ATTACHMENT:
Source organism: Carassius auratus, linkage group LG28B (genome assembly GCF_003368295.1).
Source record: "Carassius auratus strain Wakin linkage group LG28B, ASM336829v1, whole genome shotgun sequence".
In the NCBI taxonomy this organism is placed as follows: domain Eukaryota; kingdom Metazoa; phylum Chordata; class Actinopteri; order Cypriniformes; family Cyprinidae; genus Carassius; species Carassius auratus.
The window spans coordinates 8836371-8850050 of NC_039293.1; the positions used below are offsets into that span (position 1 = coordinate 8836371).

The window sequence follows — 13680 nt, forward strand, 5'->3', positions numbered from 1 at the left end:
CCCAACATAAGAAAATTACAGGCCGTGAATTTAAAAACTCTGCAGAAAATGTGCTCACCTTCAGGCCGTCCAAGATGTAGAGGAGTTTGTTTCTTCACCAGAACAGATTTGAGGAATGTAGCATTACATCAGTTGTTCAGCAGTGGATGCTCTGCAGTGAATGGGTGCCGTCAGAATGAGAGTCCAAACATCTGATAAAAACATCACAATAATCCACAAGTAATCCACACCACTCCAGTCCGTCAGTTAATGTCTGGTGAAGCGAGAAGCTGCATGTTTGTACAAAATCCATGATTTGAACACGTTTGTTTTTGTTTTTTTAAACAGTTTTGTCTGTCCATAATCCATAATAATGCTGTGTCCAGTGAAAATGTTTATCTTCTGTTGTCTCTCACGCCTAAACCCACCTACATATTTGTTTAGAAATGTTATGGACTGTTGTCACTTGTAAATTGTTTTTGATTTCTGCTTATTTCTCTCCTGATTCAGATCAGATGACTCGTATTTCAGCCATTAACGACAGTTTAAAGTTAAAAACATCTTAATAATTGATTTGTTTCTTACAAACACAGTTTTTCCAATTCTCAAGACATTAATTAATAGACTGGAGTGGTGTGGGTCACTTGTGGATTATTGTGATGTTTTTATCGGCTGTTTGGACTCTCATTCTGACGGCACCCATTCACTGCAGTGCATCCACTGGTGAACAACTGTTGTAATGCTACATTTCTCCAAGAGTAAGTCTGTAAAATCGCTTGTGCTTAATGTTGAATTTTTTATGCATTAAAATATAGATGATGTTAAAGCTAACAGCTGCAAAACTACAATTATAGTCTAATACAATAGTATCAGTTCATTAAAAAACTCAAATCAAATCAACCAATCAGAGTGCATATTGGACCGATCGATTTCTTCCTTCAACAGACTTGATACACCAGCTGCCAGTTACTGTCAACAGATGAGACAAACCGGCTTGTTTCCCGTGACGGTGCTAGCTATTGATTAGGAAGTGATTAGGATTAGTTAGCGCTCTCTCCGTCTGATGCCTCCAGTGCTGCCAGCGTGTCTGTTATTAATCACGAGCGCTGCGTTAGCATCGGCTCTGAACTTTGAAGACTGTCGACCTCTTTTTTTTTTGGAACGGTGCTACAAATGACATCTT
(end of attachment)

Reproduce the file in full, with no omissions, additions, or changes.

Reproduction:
Source organism: Carassius auratus, linkage group LG28B (genome assembly GCF_003368295.1).
Source record: "Carassius auratus strain Wakin linkage group LG28B, ASM336829v1, whole genome shotgun sequence".
In the NCBI taxonomy this organism is placed as follows: domain Eukaryota; kingdom Metazoa; phylum Chordata; class Actinopteri; order Cypriniformes; family Cyprinidae; genus Carassius; species Carassius auratus.
The window spans coordinates 8836371-8850050 of NC_039293.1; the positions used below are offsets into that span (position 1 = coordinate 8836371).

The window sequence follows — 13680 nt, forward strand, 5'->3', positions numbered from 1 at the left end:
CCCAACATAAGAAAATTACAGGCCGTGAATTTAAAAACTCTGCAGAAAATGTGCTCACCTTCAGGCCGTCCAAGATGTAGAGGAGTTTGTTTCTTCACCAGAACAGATTTGAGGAATGTAGCATTACATCAGTTGTTCAGCAGTGGATGCTCTGCAGTGAATGGGTGCCGTCAGAATGAGAGTCCAAACATCTGATAAAAACATCACAATAATCCACAAGTAATCCACACCACTCCAGTCCGTCAGTTAATGTCTGGTGAAGCGAGAAGCTGCATGTTTGTACAAAATCCATGATTTGAACACGTTTGTTTTTGTTTTTTTAAACAGTTTTGTCTGTCCATAATCCATAATAATGCTGTGTCCAGTGAAAATGTTTATCTTCTGTTGTCTCTCACGCCTAAACCCACCTACATATTTGTTTAGAAATGTTATGGACTGTTGTCACTTGTAAATTGTTTTTGATTTCTGCTTATTTCTCTCCTGATTCAGATCAGATGACTCGTATTTCAGCCATTAACGACAGTTTAAAGTTAAAAACATCTTAATAATTGATTTGTTTCTTACAAACACAGTTTTTCCAATTCTCAAGACATTAATTAATAGACTGGAGTGGTGTGGGTCACTTGTGGATTATTGTGATGTTTTTATCGGCTGTTTGGACTCTCATTCTGACGGCACCCATTCACTGCAGTGCATCCACTGGTGAACAACTGTTGTAATGCTACATTTCTCCAAGAGTAAGTCTGTAAAATCGCTTGTGCTTAATGTTGAATTTTTTATGCATTAAAATATAGATGATGTTAAAGCTAACAGCTGCAAAACTACAATTATAGTCTAATACAATAGTATCAGTTCATTAAAAAACTCAAATCAAATCAACCAATCAGAGTGCATATTGGACCGATCGATTTCTTCCTTCAACAGACTTGATACACCAGCTGCCAGTTACTGTCAACAGATGAGACAAACCGGCTTGTTTCCCGTGACGGTGCTAGCTATTGATTAGGAAGTGATTAGGATTAGTTAGCGCTCTCTCCGTCTGATGCCTCCAGTGCTGCCAGCGTGTCTGTTATTAATCACGAGCGCTGCGTTAGCATCGGCTCTGAACTTTGAAGACTGTCGACCTCTTTTTTTTTTGGAACGGTGCTACAAATGACATCTT